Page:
The spatial patterns for the sc_PDSI_pm were from the various much different than the observations, trend maps, and long term MCA1 (1950–2009). This discrepancy is attributable to large intermodal variations in the MCA1 from 1923–2010 caused by unforced natural variations and weak GHG-forced indicators of precipitation. These results indicate that individual models and observed global warming modes have large natural variation patterns unrelated to previous calculations that did not include GHG data. The MCA does not completely separate GHG-caused changes in precipitation and the changes in the sc_PDSI_pm from other natural variations included in the predictions. This finding is supported by the fact that until the year 2010, GHG -attributable variation was not very strong (4–6 % of total variance), compared with the natural variations forced in the models.
                  Dai suggests that the large regional differences between observations and individual model runs, the differences over West Africa, the USA, Brazil, Southern Africa, and eastern Australia, are the result of sample errors between actual realization of hydroclimatic patterns and natural variation not seen in the CMIP models. The major differences between the U.S. and Sahel stand out. The Sahel’s drying trend since 1950 is mainly due to decreased summer rainfall caused by warming in the South Atlantic Ocean relative to the North Atlantic, along with the warming of the Indian Ocean. This warming, coupled with dynamic vegetation feedback (not included in the CMIP models) leads to the discrepancy between the U.S. and the Sahel. CMIP3 models would predict the opposite warming pattern in the Atlantic Ocean and increased precipitation over the Sahel in the twenty-first century in the face of GHG caused global warming. CMIP5 models reproduce the decline in rainfall over the Sahel from 1950s–1980s. However, the CMIP5 models predict the decline with decreased magnitude and consider sulphate aerosols as the main cause of the decline. Other CMIP5 models do not include the effect of sulphate aerosol in the twentieth century. However, for the twenty-first century, the GHG effect will dominate over the aerosol parameter, and therefore, the drought over the Sahel may not actually take place.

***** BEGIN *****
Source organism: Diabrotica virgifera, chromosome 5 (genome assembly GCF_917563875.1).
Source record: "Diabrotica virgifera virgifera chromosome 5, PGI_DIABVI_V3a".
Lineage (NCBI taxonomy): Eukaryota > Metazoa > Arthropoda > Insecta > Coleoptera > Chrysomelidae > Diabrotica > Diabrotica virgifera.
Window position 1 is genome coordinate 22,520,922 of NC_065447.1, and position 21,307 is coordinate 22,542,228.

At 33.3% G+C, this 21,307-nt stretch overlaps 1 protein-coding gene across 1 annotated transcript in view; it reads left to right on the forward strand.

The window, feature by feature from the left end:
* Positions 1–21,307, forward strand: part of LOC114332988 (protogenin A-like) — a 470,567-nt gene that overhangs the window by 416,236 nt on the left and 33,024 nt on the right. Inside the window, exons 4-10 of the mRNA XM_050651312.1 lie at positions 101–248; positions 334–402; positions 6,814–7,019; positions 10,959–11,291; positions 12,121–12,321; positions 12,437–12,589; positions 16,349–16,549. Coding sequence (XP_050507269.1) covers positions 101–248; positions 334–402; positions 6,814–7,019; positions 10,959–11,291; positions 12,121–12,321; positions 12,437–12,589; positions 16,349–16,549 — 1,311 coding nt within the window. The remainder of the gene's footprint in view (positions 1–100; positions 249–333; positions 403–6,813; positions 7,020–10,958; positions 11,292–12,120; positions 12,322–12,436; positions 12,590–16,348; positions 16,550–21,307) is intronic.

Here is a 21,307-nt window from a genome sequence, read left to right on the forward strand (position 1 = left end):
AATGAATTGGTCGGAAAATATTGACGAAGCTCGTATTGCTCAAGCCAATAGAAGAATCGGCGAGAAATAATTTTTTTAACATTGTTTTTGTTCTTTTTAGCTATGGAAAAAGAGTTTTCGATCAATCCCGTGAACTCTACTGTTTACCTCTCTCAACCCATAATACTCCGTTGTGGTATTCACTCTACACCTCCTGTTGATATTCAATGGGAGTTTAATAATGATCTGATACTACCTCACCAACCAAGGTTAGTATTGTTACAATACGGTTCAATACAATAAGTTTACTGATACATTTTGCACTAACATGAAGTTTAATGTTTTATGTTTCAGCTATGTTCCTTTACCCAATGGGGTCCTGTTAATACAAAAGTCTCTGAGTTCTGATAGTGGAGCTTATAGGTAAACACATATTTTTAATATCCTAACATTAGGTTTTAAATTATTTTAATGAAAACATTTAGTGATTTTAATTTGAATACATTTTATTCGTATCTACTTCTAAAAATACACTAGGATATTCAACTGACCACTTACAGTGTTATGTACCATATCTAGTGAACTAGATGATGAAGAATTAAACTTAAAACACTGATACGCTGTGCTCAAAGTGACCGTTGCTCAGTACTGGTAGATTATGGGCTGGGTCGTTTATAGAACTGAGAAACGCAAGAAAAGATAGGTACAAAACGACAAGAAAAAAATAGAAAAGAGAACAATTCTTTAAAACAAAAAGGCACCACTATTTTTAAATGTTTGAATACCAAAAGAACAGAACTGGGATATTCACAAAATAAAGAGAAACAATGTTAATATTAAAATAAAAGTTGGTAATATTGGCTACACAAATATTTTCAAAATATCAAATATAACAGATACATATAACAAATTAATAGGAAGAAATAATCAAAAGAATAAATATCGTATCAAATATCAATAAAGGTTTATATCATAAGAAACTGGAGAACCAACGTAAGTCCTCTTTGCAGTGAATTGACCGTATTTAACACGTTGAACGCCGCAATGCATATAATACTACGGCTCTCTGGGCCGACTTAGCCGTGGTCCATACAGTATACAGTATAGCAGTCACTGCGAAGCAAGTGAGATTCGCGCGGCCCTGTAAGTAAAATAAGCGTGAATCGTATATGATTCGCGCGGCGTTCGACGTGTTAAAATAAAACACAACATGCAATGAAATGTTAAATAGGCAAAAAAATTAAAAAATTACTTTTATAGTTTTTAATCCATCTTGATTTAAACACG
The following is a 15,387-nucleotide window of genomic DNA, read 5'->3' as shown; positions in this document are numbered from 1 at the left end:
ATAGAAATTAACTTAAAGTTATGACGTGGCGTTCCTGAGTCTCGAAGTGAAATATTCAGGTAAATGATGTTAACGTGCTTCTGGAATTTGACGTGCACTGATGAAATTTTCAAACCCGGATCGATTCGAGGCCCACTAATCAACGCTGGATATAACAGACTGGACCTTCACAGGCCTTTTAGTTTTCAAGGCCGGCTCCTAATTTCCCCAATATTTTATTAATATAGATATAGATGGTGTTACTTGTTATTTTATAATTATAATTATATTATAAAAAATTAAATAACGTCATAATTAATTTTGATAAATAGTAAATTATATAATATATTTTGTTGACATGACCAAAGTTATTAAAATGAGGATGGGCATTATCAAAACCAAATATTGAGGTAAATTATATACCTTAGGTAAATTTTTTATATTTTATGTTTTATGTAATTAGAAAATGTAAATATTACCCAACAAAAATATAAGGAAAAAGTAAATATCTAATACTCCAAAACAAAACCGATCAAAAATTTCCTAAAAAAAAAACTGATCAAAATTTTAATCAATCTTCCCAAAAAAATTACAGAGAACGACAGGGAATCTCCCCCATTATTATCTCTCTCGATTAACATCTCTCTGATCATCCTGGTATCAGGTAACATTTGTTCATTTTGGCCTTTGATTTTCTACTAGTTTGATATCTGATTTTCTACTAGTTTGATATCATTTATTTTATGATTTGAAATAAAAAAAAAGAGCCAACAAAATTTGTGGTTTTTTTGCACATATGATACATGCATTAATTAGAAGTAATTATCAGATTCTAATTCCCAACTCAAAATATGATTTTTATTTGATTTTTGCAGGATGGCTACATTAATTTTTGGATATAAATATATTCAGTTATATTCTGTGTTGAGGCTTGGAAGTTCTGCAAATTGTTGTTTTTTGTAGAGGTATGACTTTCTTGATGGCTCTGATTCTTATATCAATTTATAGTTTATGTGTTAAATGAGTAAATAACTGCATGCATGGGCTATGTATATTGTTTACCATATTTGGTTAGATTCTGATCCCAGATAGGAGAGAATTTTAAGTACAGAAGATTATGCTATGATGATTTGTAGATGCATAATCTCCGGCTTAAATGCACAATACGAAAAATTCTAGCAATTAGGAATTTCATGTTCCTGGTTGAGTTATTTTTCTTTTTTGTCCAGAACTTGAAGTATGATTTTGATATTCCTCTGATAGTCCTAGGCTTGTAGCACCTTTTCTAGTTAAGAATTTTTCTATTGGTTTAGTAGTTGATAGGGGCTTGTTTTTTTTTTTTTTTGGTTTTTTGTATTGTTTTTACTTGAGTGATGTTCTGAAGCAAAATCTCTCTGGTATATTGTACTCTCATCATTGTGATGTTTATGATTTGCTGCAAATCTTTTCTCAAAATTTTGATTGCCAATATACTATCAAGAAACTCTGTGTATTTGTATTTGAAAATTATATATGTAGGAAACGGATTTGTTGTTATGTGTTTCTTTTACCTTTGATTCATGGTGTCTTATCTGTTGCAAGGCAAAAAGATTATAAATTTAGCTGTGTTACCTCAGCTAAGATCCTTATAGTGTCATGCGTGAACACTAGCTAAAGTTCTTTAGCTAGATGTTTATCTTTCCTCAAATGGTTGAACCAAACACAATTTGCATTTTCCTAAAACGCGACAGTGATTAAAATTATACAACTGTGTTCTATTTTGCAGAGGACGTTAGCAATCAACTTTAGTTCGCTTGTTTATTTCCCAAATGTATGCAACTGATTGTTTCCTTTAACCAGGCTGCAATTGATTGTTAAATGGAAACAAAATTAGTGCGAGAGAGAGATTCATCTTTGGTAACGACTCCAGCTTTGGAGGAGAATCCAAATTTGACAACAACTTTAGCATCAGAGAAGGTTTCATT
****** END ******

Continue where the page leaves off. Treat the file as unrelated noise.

Projected increased wetness over the U.S. is the result of the upward trend from 1950–1990 in precipitation levels. After the 1990s, however, the U.S. has become drier. This variation across decades can be attributed to Interdecadal Pacific Oscillation (IPO), with the warm phase of above normal SSTs in the tropical Pacific occurring around the year 1977, and the cold period taking place around 1999. IPO greatly influences US precipitation and drought, especially in the southwest. Anthropogenic data forcing does not coincide with these cycles due to the fact that these natural cycles are not included in predictions that depend on initial conditions of the coupled models. Therefore, these cycles are not reproducible in climate change predictions.
                  Differences between temporal and spatial patterns of the MCA1 mode for SST and sc_PDSI_pm in observed data versus CMIP5 data are largely attributable to model deficiencies in representing the effect of sulphate aerosols in the twentieth century, natural SST variations not taken into account by the CMIP models, and sampling errors among different GHG induced changes in the sc_PDSI_pm that are still relatively weak. MCA1 and MCA2 demonstrate the only statistically significant resemblance. This finding indicates that the global warming mode from the observations will likely become part of the GHG-induced warming model. The models are able to reflect the GHG-induced trend mode (MCA1) seen in observations  and the main ENSO mode (MCA2), therefore increasing confidence in the model predications of increasing drought patterns for the Americas Southern Europe, Southern and Central Africa, Australia, and Southeast Asia as GHG emissions contribute to continuing warming in the twenty first century. Still, these models are not reliably able to stimulate the precipitation and PDSI changes for these regions with valid certainty. The MCA1 patterns for sc_PDSI_pm for the twenty-first century are stable due to the large forced trend in the context of natural variations in temperature, precipitation, and other variables. The MCA1 patterns for sc_PDS_pm predict severe drought conditions by the late half of the twenty-first century, especially for densely populated areas such as Europe, the eastern U.S., Southeast Asia, and Brazil. If the model’s regional predictions are correct, the effect on these populations will be drastic.